1887
Volume 18, Issue 2
  • ISSN 0929-0907
  • E-ISSN: 1569-9943
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Abstract

Based on an endorsement of the hypothesis of extended cognition (and, more broadly, of distributed cognition), this paper proposes a criticism of the representationalist assumptions that still pertain to these contemporary models of cognition. I first rehearse some basic problems akin to any representationalist model of cognition, before proposing some more specific arguments directed against the necessity, the plausibility, and the coherence of the marriage between extended cognition and contemporary representationalism (not necessarily a symbolic one). Extended and distributed models of cognition have the resources to get rid of representationalism, and they should better do it. Their adherence to representationalism might be an (illusory) by-product of the extended character of the scientific study of cognition.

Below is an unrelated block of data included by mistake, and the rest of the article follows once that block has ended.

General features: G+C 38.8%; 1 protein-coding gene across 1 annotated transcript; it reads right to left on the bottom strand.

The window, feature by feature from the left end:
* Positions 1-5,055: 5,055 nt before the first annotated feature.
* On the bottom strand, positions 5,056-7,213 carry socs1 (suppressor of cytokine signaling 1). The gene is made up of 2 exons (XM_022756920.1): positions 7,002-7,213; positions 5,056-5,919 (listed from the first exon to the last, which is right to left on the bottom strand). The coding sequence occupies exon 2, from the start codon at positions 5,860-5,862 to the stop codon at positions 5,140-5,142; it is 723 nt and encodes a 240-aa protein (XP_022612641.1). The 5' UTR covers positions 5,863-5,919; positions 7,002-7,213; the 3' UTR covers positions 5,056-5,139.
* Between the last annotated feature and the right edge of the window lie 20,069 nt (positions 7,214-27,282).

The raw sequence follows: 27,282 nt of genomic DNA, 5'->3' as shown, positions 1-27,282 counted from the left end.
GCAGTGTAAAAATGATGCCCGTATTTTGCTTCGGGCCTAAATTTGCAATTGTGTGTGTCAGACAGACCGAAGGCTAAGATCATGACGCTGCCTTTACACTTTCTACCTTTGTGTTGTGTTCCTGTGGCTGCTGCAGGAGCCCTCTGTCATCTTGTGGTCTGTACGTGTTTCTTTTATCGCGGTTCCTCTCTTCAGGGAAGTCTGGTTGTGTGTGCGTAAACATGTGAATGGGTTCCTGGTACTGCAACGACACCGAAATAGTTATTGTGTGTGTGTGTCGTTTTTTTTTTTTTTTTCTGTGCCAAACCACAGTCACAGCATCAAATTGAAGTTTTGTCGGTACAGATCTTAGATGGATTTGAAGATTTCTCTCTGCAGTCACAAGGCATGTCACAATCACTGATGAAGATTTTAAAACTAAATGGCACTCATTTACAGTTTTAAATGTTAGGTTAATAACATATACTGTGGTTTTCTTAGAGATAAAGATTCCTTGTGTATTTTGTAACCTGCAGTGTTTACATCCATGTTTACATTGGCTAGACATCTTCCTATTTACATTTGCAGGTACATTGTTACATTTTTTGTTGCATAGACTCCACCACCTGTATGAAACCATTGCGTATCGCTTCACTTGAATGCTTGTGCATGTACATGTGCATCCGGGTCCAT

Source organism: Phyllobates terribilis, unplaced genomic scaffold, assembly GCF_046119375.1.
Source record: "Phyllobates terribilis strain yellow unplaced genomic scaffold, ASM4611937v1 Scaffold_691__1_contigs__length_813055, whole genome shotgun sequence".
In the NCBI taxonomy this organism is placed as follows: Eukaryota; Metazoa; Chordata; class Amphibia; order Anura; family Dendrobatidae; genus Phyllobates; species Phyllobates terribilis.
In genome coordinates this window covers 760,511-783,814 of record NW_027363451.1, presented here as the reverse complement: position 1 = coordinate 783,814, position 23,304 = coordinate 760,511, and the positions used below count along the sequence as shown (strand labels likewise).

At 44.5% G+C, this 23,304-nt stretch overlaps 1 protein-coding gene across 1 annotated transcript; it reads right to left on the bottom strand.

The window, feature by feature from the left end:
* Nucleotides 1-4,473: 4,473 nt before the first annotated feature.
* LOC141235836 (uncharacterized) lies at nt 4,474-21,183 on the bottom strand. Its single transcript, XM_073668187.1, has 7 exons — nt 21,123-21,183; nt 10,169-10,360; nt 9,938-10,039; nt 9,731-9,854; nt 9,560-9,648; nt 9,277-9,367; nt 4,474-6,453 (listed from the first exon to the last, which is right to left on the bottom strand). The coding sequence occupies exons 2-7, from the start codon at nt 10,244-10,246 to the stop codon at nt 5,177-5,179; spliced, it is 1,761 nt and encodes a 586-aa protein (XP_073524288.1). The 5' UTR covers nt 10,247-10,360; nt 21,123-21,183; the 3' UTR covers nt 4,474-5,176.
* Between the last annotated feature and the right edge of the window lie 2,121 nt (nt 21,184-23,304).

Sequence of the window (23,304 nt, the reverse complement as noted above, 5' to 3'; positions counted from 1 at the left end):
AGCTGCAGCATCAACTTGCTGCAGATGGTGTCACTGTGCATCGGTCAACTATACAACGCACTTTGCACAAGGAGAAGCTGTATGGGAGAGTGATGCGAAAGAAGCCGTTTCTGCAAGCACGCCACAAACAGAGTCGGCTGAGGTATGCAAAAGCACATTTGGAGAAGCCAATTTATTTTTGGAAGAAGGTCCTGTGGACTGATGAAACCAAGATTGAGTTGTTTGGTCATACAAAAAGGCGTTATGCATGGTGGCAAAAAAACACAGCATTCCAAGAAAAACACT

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/content/journals/10.1075/pc.18.2.02ste
2010-01-01
2018-11-19
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References

http://instance.metastore.ingenta.com/content/journals/10.1075/pc.18.2.02ste
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